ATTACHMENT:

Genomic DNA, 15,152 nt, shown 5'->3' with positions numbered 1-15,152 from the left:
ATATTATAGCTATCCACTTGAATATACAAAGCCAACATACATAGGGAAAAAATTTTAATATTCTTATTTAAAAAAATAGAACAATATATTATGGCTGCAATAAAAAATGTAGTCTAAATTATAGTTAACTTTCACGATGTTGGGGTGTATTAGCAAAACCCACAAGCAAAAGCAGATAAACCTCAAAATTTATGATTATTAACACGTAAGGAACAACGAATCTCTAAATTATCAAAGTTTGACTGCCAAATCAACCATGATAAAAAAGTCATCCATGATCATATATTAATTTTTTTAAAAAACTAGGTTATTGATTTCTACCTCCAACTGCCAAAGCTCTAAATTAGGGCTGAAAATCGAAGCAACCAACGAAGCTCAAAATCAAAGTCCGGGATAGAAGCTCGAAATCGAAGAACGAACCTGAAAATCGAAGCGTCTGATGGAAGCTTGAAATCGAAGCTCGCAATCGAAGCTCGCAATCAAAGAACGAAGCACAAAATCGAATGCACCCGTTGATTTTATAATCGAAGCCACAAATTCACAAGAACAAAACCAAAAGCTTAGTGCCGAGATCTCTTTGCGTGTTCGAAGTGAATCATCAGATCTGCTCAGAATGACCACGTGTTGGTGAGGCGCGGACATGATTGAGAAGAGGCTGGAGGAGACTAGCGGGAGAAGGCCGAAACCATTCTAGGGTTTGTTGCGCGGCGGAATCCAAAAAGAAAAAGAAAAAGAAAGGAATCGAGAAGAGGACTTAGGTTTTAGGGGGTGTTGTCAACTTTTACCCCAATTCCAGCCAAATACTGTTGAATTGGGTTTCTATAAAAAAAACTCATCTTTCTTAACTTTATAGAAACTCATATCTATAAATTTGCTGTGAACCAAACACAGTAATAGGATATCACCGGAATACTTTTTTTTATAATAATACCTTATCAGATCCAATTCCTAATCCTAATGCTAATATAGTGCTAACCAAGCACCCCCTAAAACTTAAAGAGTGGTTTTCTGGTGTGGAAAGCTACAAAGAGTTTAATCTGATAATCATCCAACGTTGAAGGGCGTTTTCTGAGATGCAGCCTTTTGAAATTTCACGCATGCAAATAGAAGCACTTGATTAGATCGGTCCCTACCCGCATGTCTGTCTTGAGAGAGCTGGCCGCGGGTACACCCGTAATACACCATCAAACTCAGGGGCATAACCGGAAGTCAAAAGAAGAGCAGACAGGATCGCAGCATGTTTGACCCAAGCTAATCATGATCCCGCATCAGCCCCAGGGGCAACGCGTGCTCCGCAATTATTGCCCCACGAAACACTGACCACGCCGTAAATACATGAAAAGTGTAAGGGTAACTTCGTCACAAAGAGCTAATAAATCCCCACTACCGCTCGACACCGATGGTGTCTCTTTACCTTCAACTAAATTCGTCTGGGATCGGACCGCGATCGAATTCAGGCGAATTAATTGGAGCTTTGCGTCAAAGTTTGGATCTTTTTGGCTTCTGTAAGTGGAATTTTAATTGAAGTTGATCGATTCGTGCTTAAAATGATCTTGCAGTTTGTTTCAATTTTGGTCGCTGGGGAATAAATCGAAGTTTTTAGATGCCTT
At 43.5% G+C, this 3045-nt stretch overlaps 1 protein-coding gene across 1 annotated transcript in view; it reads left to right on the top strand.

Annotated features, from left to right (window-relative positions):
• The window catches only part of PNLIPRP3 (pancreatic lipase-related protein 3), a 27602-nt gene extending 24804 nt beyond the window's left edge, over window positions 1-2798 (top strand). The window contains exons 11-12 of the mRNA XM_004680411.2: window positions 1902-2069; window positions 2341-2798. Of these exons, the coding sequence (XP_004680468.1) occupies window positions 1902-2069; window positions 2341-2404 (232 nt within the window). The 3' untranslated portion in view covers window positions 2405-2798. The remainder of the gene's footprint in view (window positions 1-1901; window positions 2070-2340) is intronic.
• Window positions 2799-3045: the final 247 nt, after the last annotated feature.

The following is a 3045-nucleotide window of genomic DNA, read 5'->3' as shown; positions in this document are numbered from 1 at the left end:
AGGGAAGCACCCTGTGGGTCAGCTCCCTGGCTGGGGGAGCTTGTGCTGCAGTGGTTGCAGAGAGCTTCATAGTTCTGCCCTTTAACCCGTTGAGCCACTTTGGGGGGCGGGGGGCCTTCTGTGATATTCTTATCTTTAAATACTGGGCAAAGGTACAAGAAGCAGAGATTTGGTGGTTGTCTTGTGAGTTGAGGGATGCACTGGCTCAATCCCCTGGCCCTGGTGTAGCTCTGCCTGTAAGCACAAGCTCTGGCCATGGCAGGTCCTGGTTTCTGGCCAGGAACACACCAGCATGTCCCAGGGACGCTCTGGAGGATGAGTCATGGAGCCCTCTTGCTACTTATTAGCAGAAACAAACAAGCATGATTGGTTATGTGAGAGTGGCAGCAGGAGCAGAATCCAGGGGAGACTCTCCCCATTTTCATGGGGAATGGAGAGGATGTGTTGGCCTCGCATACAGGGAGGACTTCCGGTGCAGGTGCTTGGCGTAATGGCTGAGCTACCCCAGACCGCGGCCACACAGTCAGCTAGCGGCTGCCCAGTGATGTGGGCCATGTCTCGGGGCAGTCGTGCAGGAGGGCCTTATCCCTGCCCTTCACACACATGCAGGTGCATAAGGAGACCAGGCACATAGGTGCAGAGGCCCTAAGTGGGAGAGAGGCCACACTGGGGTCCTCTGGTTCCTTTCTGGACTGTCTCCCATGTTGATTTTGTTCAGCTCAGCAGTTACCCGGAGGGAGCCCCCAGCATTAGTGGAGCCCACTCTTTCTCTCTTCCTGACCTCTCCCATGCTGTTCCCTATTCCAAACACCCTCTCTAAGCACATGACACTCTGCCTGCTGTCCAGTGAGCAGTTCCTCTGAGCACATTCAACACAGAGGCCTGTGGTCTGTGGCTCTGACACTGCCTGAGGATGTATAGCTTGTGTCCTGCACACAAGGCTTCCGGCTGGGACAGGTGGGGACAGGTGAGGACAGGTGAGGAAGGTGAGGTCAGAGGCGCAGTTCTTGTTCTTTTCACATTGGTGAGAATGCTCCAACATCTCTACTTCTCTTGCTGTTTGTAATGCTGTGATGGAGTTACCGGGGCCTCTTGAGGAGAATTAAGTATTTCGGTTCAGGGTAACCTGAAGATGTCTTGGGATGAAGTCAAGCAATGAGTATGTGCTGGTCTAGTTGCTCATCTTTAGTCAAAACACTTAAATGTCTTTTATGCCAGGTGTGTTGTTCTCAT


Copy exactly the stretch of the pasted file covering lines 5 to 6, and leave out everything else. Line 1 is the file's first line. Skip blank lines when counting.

• The window catches only part of PNLIPRP3 (pancreatic lipase-related protein 3), a 27602-nt gene extending 24804 nt beyond the window's left edge, over window positions 1-2798 (top strand). The window contains exons 11-12 of the mRNA XM_004680411.2: window positions 1902-2069; window positions 2341-2798. Of these exons, the coding sequence (XP_004680468.1) occupies window positions 1902-2069; window positions 2341-2404 (232 nt within the window). The 3' untranslated portion in view covers window positions 2405-2798. The remainder of the gene's footprint in view (window positions 1-1901; window positions 2070-2340) is intronic.
• Window positions 2799-3045: the final 247 nt, after the last annotated feature.